Saint of the Day for November 16 |(1045 – November 16, 1093) |Saint Margaret of Scotland
Margaret of Scotland was a truly liberated woman in the sense that she was free to be herself. For her, that meant the freedom to love God and serve others.
Not Scottish by birth, Margaret was the daughter of Princess Agatha of Hungary and the Anglo-Saxon Prince Edward Atheling. She spent much of her youth in the court of her great-uncle, the English king, Edward the Confessor. Her family fled from William the Conqueror and was shipwrecked off the coast of Scotland. King Malcolm befriended them and was captivated by the beautiful, gracious Margaret. They were married at the castle of Dunfermline in 1070.
Malcolm was good-hearted, but rough and uncultured, as was his country. Because of Malcolm’s love for Margaret, she was able to soften his temper, polish his manners, and help him become a virtuous king. He left all domestic affairs to her and often consulted her in state matters.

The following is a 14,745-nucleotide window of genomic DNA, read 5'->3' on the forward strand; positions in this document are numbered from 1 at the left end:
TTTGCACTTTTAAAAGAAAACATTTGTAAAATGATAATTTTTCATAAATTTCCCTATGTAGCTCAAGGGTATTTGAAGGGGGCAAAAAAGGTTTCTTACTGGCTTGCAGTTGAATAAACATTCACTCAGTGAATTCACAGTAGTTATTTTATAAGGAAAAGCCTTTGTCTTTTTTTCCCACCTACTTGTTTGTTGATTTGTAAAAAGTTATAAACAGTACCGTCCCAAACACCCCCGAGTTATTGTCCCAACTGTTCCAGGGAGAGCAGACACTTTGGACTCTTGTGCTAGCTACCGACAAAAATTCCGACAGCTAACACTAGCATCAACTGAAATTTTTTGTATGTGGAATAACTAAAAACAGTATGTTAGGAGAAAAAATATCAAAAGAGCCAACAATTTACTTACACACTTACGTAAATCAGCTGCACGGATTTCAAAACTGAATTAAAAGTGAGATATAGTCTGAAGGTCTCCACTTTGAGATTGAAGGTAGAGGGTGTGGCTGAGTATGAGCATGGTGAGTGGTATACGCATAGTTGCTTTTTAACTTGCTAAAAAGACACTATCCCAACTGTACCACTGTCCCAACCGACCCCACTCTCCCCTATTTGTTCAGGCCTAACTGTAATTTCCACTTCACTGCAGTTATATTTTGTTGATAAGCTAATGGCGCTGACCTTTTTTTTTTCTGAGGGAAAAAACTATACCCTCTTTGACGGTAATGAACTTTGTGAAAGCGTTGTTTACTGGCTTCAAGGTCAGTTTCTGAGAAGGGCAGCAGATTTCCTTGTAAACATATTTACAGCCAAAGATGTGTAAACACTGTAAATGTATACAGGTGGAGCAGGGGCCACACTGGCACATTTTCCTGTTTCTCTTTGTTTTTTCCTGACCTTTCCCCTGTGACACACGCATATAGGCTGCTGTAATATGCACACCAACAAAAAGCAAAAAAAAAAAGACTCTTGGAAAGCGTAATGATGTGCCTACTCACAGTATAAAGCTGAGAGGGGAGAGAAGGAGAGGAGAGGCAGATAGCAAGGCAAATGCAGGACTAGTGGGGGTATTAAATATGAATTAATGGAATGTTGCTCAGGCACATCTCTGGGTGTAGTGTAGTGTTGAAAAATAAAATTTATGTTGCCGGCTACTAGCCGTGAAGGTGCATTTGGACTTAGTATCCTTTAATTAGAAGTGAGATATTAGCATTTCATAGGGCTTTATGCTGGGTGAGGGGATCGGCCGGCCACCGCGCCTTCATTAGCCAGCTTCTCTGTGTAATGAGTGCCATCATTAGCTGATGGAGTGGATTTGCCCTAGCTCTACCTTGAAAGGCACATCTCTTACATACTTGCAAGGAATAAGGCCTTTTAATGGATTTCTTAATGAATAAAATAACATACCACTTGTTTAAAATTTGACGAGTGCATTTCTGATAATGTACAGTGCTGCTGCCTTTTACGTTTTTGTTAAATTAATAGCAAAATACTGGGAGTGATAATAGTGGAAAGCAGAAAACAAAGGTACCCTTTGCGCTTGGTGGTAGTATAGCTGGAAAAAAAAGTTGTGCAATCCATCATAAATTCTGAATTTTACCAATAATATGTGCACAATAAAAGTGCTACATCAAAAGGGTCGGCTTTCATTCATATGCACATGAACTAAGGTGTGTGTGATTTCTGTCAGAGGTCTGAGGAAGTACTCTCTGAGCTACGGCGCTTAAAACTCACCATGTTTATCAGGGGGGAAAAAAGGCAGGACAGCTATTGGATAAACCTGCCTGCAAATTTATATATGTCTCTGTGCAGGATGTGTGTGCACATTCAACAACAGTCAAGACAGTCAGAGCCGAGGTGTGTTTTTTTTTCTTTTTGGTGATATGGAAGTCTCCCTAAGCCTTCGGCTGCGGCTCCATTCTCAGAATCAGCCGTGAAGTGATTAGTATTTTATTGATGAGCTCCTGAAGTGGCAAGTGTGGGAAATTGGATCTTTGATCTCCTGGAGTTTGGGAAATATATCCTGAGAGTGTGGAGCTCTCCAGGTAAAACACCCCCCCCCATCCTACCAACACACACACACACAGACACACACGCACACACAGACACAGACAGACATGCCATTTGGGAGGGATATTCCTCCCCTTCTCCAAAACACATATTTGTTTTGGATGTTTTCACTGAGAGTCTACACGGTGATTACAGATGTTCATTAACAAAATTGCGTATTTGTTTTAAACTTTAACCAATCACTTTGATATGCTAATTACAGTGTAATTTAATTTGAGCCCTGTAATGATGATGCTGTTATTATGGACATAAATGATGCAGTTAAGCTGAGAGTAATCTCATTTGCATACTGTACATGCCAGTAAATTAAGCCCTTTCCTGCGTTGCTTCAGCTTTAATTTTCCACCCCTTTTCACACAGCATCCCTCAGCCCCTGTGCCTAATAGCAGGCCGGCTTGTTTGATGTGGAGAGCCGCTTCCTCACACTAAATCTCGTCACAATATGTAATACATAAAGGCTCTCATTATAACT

Margaret tried to improve her adopted country by promoting the arts and education. For religious reform, she encouraged synods and was present for the discussions which tried to correct religious abuses common among priests and laypeople, such as simony, usury, and incestuous marriages. With her husband, she founded several churches.
Margaret was not only a queen but a mother. She and Malcolm had six sons and two daughters. Margaret personally supervised their religious instruction and other studies.
Although she was very much caught up in the affairs of the household and country, she remained detached from the world. Her private life was austere. She had certain times for prayer and reading Scripture. She ate sparingly and slept little in order to have time for devotions. She and Malcolm kept two Lents, one before Easter and one before Christmas. During these times she always rose at midnight for Mass. On the way home, she would wash the feet of six poor persons and give them alms. She was always surrounded by beggars in public and never refused them. It is recorded that she never sat down to eat without first feeding nine orphans and 24 adults.
In 1093, King William Rufus made a surprise attack on Alnwick castle. King Malcolm and his oldest son, Edward, were killed. Margaret, already on her deathbed, died four days after her husband.